All in Issue One 2016/2017

Black Lives Matter: Toronto and its Cold, Uncomfortable Truths

Black Lives Matter (BLM) is the hashtag, the organization, and the rally cry at the center of this generation’s fight for social justice. It broke through the seams of racism’s taboo and forced problems facing Black Americans into mainstream consciousness. The outpour of grief, anger, and frustration was a discomfiting scene for many Americans. Today, the continued trend of Black men killed by police has become just a thread in a larger patchwork of issues surrounding systemic anti-Black racism.

Breaking Down Bridget: An Analysis of the Bridget Jones Extended Universe

My experience with the Bridget Jones Extended Universe (the BJEU) likely falls within the upper percentile of my age and gender bracket. Living in a house with just one television meant that if mom or dad wanted to watch a certain movie or show, that is what would be on. After school with Oprah, Thursday nights with Grey’s Anatomy and Gilmore Girls; I am a student of the W Network. This puts me in a unique position; I’m both well versed in my knowledge of the tropes that exist in this form of entertainment, while at the same time completely removed from their impact.

How likely to happen is Toronto’s Rail Deck park?

Like many other advocates for more green space in Toronto, I was initially thrilled to hear about the proposed Rail Deck park. Amongst other public officials, our mayor is quick to sell the park as a legacy project for our current council. But the factors around this proposal that point to its feasibility merit a second look, first and foremost because most people think the park has already been given a green light. Far from it. In fact, council is currently engaged in lengthy deliberation on the matter

Une visiteuse mystérieuse à Glendon

Il est 23h et Michelle étudie dans la bibliothèque Frost quand elle entend un bruit provenant du sous-sol. Elle descend lʼescalier pour voir ce qui se passe mais il n’y a rien à part un livre ouvert qui est tombé de lʼétagère. Michelle sʼapproche du livre et sʼaperçoit qu’il est écrit par Jane Austen.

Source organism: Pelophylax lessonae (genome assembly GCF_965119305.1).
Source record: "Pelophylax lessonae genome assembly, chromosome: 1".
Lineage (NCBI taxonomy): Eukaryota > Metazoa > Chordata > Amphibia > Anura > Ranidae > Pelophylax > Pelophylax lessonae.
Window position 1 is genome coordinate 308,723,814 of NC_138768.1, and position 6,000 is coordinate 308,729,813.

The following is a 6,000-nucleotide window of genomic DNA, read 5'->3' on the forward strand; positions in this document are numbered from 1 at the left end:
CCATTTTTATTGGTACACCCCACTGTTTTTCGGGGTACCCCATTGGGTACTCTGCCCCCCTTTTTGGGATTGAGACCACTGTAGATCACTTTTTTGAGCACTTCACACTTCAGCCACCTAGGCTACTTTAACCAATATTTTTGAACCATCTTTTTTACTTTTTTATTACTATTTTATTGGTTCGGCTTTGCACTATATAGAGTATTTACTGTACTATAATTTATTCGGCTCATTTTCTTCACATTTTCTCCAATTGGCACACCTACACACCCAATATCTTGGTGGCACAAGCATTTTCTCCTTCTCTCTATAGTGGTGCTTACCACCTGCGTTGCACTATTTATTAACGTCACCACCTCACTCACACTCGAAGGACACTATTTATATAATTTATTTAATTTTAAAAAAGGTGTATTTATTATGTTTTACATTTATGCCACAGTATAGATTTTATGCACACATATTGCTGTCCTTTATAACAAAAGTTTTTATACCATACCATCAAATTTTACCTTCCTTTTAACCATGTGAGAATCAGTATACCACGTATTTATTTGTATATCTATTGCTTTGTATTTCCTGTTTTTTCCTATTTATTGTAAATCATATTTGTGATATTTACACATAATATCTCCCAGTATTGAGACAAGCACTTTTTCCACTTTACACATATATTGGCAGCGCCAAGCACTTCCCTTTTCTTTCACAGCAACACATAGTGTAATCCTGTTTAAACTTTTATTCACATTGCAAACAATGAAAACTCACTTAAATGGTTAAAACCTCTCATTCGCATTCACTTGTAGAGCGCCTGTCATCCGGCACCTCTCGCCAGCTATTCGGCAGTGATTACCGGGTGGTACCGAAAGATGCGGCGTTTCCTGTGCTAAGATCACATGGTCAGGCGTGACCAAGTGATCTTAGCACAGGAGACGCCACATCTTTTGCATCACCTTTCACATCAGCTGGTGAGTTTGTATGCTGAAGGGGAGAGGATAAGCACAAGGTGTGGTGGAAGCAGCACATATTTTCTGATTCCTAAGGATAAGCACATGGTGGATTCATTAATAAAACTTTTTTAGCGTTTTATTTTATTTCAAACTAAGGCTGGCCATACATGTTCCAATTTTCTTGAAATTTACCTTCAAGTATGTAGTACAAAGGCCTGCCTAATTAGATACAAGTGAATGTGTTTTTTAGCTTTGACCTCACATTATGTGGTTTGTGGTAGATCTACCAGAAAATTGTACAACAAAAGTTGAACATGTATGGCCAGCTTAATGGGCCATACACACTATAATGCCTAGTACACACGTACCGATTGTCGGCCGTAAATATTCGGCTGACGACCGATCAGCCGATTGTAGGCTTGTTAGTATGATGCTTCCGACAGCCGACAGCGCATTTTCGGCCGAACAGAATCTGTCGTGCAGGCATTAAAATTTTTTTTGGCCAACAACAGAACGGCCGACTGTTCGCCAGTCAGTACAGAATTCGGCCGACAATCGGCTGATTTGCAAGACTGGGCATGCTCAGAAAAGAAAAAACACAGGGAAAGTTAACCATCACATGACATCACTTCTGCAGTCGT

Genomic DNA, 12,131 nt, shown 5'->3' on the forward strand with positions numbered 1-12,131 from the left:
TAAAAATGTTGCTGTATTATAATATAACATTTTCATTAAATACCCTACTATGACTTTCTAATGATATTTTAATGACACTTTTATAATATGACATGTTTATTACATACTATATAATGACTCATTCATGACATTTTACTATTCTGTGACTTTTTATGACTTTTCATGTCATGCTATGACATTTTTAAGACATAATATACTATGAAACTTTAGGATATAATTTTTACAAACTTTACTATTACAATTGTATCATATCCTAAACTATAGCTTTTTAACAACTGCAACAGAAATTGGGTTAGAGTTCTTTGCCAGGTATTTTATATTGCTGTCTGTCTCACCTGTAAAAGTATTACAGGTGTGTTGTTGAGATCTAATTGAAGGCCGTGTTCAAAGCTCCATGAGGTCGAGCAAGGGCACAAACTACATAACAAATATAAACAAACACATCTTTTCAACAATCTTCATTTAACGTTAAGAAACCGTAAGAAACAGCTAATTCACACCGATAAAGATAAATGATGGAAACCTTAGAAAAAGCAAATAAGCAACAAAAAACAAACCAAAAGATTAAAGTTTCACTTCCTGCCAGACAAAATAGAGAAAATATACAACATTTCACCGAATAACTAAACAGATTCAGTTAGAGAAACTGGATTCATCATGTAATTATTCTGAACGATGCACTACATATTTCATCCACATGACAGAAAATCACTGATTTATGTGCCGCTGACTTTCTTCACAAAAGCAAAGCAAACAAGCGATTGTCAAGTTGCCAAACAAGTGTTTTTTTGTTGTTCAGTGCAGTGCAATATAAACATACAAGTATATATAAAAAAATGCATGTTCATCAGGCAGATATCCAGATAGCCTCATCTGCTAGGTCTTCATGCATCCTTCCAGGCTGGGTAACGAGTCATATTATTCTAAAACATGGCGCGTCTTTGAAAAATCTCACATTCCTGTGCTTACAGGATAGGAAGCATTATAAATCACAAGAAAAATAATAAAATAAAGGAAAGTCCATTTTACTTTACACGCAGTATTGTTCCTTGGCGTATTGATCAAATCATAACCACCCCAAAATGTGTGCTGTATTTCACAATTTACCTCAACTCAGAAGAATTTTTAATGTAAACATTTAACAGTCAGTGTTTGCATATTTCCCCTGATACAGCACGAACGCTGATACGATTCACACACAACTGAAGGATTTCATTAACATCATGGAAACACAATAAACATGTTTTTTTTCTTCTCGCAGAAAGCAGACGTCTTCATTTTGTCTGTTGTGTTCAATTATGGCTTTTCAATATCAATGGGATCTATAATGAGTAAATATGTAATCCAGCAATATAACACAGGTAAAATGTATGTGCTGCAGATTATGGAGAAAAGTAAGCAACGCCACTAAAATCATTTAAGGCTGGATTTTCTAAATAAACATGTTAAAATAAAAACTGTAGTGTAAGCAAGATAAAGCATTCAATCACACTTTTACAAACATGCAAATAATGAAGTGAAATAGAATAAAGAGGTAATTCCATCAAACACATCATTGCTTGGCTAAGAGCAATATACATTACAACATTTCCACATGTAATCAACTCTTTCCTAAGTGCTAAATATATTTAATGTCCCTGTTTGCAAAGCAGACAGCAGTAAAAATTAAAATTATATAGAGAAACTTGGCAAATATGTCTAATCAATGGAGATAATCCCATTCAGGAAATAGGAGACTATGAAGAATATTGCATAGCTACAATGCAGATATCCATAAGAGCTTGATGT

Wear Your Helmet

A few weeks ago on a Friday, I went for a 9am morning bike ride and decided to try out the new designated bike lanes on Bloor Street. As I was riding east through the intersection of Bloor and Spadina, a small grey hatchback turned right and cut me off, forcing me to slam down on my brakes as hard as possible. I flew over my handlebars and landed directly on my face.


A friend who is on the Pro Tem team invited me to reflect on the journey that has brought me to this point in my academic career, so I decided to write about it. I asked myself: Why Am I At Glendon? How has Glendon brought me to the place I am now? Like many students, I chose Glendon because of the bilingualism, the community feel, and the International Studies program. But I ended up finding so much more.

C’est la vie: un portrait familial vraisemblable qui résiste à l’épreuve du temps

On est en 1958 et le divorce est encore un phénomène rare et tabou. Comment expliquer une telle situation à ses enfants, quand on a de la difficulté à en discuter entre adultes? C’est le propos de C’est la vie, cinquième long-métrage de Diane Kurys, sorti le 14 février, 1990. La réalisatrice nous présente encore un film qui s’inspire de ses vécus, voire du divorce de ses parents lors de sa jeunesse.

Soak Up French Outside The Classroom with Free Film Nights at Alliance Française Toronto

Guest Contribution from

According to a study by BBC Radio, Toronto is the most multicultural city in the world. For such a diverse and multilingual city, it’s expected that there would be a few spots to practice French somewhere along the subway line. “Bilingual in French and English” is a badass and profitable line to slap on your resume. Chances are the benefits of a bilingual campus is one of the main reasons you applied to Glendon in the first place. But learning French is not as simple as showing up on campus and attending your classes. While you may conjugate verbs with ease and have a knack for distinguishing between feminine and masculine nouns, the ability to engage in real-life conversation is the true test of fluency.



My fear began with the alligators who infiltrated my room before I could drift to sleep. The sounds they made as their dry scales ripped through wet water, the heat from their cold-blooded breath as it leaked from spongy-pink maws, the smell of their eager predatory nature, was all I could focus on when I should have been sleeping.

What does the GCSU have in store for you?

September has already come and gone and there are changes happening on campus; the leaves are slowly changing colours, the temperature has dropped, and students have begun to adapt to the fast pace of university life. I recently sat down with Seyoung Chang, VP of Operations for the GCSU, to talk about what the Union has planned for the year.

When Raising Awareness Backfires

If you spent this past summer watching the Rio Olympics, you might have noticed the two silver-medal competitive swimmers, 20-year-old Siobhan-Marie O'Connor and 19-year-old Kathleen Baker, who used the Olympics as a platform to raise awareness about Inflammatory Bowel Disease (IBD), one of many incurable autoimmune diseases. You may be wondering what these terms signify and how these young women could possibly be ill if they competed at the Olympics and appear so healthy.